This use of rigid tablets thus provides the essential link with the second aspect of the invention, which involves the provision of, preferably non-circular, tablets and parts which mate with these tablets when secured to the outer walls of a blood bag, for accurately locating the bag in a monitoring device in alignment with an optical system of the device.
Thus the invention includes a tablet for bonding to a rough outer surface of a wall of a blood bag for providing, in use, an optically clear window through the wall, and adapted for use in locating the blood bag with the window in alignment with an optical system of a monitoring device; the tablet comprising a non-circular moulded body of optically clear plastics material, the tablet having inner and outer faces; a layer of adhesive which is optically clear and biocompatible on the inner face; a release sheet covering the adhesive layer; and raised portions on the outer portions defining a central recessed window portion. The tablets are, in use, peeled from the release sheet and stuck to the bag walls. The central recessed window portion inhibits scratching of the window surface through which the monitoring beam of light will pass.
The invention further includes an applicator for use in bonding two optically clear tablets in alignment with one another to the outer surfaces of respective ones of two opposed walls of a blood bag to provide windows through the bag walls for alignment with an optical system of a monitoring device; the bag being of the kind having, at its bottom, a transverse slit to provide a hanging loop for dispensing contents from the bag; the applicator comprising two plates which are hinged together along one edge so that the plates may be opened away from one another and closed towards one another; one of the plates being provided adjacent to the hinge with a projection for entering the bag slit and locating the bag, in use, between the plates, and each of the plates having in alignment with that in the other of the plates an opening adapted to act as a jig for guiding a tablet into bonding engagement with a corresponding one of the bag walls when the plates are closed around the bag.
The bag, with the attached rigid tablets may be fitted directly into a monitoring device. Alternatively, there may be used tongs including a pair of jaws, for use in straddling and grasping between the jaws a blood bag provided with tablets on the outer surfaces of its opposite walls, the tongs comprising aligned openings in each of the jaws for receiving the tablets, in use as a close fit; and guide means on the outer surfaces of the jaws for locating the tongs and hence, in use, the bag, in a predetermined position in the monitoring device.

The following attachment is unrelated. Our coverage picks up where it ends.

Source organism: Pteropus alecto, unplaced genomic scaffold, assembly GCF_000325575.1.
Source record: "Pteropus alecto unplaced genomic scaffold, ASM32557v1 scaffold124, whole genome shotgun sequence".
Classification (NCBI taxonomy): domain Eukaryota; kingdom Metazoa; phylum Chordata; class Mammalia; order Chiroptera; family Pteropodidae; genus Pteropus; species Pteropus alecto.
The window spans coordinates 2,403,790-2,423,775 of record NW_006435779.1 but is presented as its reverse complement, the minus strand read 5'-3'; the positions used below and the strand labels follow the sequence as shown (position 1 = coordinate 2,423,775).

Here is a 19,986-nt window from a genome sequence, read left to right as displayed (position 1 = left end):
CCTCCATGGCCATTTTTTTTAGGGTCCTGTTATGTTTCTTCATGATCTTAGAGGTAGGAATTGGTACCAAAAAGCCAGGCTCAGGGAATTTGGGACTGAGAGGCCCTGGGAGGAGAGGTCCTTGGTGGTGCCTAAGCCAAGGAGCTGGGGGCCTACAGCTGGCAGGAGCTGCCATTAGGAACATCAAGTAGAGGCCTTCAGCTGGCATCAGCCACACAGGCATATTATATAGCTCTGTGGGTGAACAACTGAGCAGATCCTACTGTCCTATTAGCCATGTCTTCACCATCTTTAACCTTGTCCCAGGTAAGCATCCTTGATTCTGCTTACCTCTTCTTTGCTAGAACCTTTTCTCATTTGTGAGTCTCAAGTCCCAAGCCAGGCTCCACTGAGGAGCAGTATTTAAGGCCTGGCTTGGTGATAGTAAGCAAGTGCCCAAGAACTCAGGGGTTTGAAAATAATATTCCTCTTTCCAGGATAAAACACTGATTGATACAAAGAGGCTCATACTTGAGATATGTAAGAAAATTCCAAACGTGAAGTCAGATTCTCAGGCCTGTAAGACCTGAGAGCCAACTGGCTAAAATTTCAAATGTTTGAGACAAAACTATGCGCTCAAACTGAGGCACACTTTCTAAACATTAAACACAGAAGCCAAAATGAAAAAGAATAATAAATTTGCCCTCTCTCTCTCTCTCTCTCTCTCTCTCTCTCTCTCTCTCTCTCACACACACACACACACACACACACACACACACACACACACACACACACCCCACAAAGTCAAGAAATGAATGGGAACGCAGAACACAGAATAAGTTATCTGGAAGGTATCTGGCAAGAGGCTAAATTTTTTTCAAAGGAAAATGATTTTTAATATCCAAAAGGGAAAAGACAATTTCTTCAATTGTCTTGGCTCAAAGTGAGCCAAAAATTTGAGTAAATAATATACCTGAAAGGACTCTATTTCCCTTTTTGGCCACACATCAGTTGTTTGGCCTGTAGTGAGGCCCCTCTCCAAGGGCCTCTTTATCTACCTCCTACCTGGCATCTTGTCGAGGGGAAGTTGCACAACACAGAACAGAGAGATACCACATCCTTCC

The invention also includes a corresponding device for monitoring photoelectrically the contents of a blood bag fitted with the tablets to provide optically clear windows through the bag walls; the device comprising first and second plates which are relatively movable away from one another for insertion, in use of the bag, and towards one another to grasp the bag therebetween; the first plates being provided with a light source and the second plate being provided with a photodetector in alignment with the light source; means cooperating with the tablets for locating the bag between the plates with the windows in alignment with the light source whereby light from the source passes through the windows to the photodetector; ribs projecting from at least one of the plates for pinching together the bag walls to divide the interior of the bag into two parts in opposite sides of the bag, the bag parts being connected by a channel adjacent to the bottom of the bag, the windows being in alignment with the channel; and a piston which is reciprocable to and fro through an opening in one of the first and second plates to squeeze one of the two parts of the bag against the other of the first and second plates to cause contents in the bag, in use, to flow to and fro through the channel; and means connected to the photodetector for processing a variable electrical signal from the photodetector dependent upon the state of the contents of the bag and the flow thereof through the channel, and providing a corresponding indication.
The invention will now be described by way of example with reference to the accompanying drawings, in which:
FIG. 1 is a perspective view of a blood bag;
FIG. 2 is a diagrammatic central cross section through the bag;
FIG. 3 is a section through a window tablet taken on the line III--III in FIG. 2;
FIG. 4 is a perspective view of a reel of window tablets;